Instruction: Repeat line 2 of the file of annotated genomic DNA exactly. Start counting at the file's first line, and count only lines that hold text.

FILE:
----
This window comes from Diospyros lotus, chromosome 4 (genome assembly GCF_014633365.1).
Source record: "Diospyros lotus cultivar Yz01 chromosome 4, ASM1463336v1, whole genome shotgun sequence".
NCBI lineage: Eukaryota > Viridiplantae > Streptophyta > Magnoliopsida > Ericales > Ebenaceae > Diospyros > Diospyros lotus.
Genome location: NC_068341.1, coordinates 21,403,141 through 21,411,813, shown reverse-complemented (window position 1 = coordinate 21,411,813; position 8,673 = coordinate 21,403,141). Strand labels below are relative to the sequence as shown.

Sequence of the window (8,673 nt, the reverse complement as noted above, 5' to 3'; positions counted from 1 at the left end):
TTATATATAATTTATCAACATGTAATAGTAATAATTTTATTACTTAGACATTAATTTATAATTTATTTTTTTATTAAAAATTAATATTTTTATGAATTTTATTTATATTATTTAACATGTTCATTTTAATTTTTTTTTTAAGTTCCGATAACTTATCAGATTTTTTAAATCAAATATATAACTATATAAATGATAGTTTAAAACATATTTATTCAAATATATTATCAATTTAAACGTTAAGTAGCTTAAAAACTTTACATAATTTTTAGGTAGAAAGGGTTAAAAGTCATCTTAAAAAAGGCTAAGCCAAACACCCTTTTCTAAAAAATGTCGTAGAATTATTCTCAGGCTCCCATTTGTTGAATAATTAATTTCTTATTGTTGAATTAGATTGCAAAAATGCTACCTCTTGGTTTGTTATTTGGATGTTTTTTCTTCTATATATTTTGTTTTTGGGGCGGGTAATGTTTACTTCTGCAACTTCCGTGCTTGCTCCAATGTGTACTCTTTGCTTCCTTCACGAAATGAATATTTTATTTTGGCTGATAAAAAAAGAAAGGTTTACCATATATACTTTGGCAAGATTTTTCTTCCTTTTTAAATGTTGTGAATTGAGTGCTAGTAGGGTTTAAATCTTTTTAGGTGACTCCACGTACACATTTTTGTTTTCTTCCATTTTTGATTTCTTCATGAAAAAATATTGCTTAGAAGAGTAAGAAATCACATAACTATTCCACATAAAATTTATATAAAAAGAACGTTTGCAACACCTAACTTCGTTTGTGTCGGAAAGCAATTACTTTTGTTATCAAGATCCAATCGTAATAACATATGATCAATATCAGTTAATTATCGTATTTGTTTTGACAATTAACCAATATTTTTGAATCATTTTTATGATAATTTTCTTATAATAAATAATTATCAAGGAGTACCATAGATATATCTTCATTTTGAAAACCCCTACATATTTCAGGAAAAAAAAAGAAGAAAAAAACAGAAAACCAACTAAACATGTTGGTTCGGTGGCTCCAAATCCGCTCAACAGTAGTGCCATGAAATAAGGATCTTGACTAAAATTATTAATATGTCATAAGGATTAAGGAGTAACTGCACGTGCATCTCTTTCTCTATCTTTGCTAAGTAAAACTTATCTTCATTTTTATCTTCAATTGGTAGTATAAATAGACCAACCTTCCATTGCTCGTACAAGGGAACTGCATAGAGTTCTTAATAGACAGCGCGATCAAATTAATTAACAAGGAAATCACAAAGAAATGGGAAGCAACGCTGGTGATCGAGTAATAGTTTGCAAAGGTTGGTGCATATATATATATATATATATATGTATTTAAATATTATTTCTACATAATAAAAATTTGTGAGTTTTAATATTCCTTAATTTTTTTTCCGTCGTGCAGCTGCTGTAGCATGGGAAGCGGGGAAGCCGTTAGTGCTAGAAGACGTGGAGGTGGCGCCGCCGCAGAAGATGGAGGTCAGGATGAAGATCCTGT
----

Source record: "Diospyros lotus cultivar Yz01 chromosome 4, ASM1463336v1, whole genome shotgun sequence".